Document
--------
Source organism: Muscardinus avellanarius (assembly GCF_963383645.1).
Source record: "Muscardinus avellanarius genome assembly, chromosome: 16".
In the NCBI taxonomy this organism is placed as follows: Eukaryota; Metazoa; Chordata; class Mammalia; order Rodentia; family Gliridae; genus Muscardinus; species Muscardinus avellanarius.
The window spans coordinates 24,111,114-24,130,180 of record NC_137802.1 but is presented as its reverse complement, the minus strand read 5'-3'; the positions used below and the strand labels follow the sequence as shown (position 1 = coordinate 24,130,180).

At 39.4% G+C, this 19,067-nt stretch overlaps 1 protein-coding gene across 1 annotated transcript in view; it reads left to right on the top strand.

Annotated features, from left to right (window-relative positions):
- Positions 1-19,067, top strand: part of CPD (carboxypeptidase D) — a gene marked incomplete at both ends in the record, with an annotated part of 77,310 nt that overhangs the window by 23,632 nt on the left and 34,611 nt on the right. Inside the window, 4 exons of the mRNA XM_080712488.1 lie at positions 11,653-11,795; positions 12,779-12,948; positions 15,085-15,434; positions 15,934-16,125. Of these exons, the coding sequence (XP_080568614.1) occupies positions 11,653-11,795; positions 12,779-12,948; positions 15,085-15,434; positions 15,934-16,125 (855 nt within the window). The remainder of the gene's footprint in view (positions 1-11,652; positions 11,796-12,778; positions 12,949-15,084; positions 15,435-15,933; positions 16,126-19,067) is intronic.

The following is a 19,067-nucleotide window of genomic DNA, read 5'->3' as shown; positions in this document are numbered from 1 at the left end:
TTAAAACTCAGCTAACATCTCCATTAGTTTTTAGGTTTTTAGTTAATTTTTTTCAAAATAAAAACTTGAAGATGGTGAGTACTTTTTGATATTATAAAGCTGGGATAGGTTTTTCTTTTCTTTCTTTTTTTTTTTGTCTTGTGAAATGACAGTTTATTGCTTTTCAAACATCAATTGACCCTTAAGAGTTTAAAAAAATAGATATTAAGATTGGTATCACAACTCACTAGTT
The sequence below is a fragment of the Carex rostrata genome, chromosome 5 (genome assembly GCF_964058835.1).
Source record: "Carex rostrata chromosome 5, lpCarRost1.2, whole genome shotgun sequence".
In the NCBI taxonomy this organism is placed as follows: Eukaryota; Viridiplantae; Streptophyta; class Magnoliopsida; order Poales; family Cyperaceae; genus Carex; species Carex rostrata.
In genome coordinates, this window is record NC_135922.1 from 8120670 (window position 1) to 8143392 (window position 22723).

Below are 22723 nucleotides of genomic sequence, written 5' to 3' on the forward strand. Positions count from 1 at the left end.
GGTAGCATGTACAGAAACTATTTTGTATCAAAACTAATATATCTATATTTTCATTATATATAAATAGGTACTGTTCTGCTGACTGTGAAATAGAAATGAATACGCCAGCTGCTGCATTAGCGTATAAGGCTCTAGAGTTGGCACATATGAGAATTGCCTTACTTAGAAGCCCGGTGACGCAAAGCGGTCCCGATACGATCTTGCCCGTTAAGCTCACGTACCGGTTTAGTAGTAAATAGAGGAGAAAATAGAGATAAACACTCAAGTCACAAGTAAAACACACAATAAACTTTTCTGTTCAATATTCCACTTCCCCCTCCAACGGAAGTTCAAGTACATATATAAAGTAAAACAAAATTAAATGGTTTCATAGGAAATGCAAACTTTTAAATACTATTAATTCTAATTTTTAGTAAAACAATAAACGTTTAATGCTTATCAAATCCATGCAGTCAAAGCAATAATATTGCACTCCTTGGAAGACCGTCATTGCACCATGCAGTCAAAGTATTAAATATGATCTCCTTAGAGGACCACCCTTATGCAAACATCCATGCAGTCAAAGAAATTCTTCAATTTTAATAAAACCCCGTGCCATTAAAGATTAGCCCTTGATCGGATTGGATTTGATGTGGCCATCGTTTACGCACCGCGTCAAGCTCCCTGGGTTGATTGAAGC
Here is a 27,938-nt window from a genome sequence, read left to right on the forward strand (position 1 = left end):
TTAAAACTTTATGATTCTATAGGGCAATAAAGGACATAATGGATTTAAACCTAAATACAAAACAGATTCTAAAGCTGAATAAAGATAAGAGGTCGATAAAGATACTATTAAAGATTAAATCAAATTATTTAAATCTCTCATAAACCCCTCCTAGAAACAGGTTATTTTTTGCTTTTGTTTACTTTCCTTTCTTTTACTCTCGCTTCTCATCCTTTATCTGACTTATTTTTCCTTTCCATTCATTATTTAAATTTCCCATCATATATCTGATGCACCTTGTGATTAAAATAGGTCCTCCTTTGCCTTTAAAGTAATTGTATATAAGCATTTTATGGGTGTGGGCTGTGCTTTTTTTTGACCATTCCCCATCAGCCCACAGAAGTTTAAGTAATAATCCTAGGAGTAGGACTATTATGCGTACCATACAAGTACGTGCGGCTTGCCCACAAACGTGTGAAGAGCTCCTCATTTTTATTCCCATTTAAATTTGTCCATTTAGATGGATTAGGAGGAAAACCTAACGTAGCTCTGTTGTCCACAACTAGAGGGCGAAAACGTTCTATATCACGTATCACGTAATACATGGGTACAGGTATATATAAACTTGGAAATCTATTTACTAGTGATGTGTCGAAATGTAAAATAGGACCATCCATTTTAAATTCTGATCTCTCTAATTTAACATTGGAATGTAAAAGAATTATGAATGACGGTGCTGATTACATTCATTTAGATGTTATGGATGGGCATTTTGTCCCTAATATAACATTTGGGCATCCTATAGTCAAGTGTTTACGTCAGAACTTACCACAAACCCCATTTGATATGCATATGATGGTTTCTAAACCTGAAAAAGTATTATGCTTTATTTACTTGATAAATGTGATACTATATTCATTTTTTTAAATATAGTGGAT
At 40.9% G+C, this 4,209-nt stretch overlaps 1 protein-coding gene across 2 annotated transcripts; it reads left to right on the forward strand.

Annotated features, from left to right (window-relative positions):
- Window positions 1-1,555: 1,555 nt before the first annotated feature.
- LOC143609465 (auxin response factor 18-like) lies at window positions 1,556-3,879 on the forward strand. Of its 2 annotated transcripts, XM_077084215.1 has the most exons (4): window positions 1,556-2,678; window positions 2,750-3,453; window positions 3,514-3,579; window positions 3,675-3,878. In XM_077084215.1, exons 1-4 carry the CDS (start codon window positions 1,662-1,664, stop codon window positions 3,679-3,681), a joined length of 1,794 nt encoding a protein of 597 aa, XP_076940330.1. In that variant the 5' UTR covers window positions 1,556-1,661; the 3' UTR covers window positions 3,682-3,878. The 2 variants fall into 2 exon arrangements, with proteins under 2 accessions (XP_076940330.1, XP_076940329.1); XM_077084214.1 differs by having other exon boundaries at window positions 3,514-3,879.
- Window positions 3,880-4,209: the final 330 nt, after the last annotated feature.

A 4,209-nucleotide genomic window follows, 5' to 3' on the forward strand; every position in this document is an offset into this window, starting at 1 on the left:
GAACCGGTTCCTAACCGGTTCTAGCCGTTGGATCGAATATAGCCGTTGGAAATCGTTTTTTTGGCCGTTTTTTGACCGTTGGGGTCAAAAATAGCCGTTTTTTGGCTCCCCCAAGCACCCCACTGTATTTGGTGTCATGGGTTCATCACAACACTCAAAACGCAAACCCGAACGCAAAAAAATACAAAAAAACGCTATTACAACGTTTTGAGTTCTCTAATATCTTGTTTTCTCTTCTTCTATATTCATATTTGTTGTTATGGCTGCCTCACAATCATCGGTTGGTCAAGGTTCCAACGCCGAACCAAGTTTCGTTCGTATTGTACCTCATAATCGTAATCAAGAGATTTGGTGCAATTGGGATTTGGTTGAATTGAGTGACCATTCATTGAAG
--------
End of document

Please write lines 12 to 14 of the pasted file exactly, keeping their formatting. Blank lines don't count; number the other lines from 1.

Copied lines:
In the NCBI taxonomy this organism is placed as follows: Eukaryota; Viridiplantae; Streptophyta; class Magnoliopsida; order Poales; family Cyperaceae; genus Carex; species Carex rostrata.
In genome coordinates, this window is record NC_135922.1 from 8120670 (window position 1) to 8143392 (window position 22723).

Below are 22723 nucleotides of genomic sequence, written 5' to 3' on the forward strand. Positions count from 1 at the left end.